Virginia’s Paid Family and Medical Leave Act Deserves a Veto 

Share this article on:

Sitting on Governor Youngkin’s desk is a paid family and medical leave bill that would provide eight weeks of paid leave per year for most employees in the Commonwealth. The program would pay employees 80 percent of their weekly salary up to an amount equal to 80 percent of the regional average salary for their qualified leave. Interestingly, teachers, state employees, and constitutional officers are not covered under this program — presumably, these employees already have paid leave benefits and the General Assembly did not want to tax their allies.

The arguments against mandatory paid family and medical leave policies are well known. First, mandated paid leave increases leave usage — thus harming firm productivity, particularly in smaller businesses where absent employees have a far greater negative impact. Second, studies show that mandated leave has a negative impact on female workers, who are more likely to use time off to care for children or aging parents, especially if that leave is paid. This fact is surely considered during hiring and promotion considerations. Third, mandated paid leave limits the ability of employees to choose wages or other benefits they may value more than paid leave. In fact, the taxes used to cover paid leave are an employment tax that reduces employment and puts downward pressure on wages.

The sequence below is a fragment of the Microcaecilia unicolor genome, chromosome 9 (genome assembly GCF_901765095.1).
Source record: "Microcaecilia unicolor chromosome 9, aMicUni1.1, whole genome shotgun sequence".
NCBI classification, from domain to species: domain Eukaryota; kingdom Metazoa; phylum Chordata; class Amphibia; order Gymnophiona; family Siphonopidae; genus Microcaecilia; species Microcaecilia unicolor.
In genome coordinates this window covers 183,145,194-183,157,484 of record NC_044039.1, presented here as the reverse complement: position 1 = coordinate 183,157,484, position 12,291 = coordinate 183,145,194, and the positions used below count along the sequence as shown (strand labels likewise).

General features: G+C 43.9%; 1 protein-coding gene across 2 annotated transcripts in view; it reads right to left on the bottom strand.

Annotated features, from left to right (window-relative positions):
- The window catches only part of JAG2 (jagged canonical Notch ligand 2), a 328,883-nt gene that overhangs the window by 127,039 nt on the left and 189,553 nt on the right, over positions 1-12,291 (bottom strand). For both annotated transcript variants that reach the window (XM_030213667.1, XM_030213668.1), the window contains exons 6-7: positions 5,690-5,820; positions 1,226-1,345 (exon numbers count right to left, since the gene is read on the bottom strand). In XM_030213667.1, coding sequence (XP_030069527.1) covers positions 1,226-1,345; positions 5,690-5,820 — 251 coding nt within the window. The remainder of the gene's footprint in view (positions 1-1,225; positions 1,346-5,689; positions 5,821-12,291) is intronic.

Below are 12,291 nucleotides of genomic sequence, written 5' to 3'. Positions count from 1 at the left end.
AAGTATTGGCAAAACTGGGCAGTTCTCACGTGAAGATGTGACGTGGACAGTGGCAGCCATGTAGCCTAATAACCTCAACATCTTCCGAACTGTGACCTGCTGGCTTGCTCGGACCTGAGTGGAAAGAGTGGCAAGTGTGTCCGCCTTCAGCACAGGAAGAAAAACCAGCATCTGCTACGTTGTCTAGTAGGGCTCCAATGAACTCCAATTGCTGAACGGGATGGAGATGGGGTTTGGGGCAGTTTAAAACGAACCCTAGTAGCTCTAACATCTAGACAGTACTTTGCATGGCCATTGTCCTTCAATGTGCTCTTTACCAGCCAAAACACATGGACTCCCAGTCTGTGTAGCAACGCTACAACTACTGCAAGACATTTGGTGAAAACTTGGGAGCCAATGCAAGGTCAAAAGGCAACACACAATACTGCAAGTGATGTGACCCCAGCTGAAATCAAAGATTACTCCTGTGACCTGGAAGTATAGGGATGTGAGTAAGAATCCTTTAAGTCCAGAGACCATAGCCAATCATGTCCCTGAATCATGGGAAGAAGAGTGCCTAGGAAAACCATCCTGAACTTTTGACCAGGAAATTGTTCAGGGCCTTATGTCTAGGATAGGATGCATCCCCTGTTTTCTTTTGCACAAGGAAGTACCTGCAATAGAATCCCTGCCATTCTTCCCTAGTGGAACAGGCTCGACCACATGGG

In addition to these practical concerns about implementing a mandatory paid leave program, the bill passed in Virginia is far worse than most such bills. The bill on Governor Youngkin’s desk will require a new 250-person agency, that would initially collect a .66 percent tax on employment divided between employees and employers. While the tax is technically divided, economic studies show that employers typically pass on the “incidence” of their portion of the tax to employees through lower wages over time.

It is also important to note that the Virginia bill will tax all wages up to the Social Security Wage Cap which is $168,600. Thus high-wage workers will pay $1,113 per year, while low-income workers ($30,000 per year) will pay $200 per year with very little difference in benefits. By comparison, several states cap the taxable wage at half the Social Security cap. Additionally, most of the 13 states with mandatory leave have a lower tax-to-benefit ratio and the ones that use private insurance to operate their program have far greater benefits at much lower costs without having to fund a massive government agency.

The taxes collected under this new paid leave program would be used to pay an estimated $1.4 billion into a “Family and Medical Leave Trust Fund” needed to cover first-year leave benefits and the $33 million needed to pay for the annual cost of reviewing claims and doling out the new leave benefits. This, it turns out, is a difficult process. In Oregon, where they have a similar program it takes months for employees to get their leave reimbursements, putting employees at great risk. Because it will take two years to set up this massive new agency, the bill authorizes a loan of $100 million to cover start-up costs to be paid back by 2032 (the bill estimates that they will borrow $70 million next year, and $30 million the following year).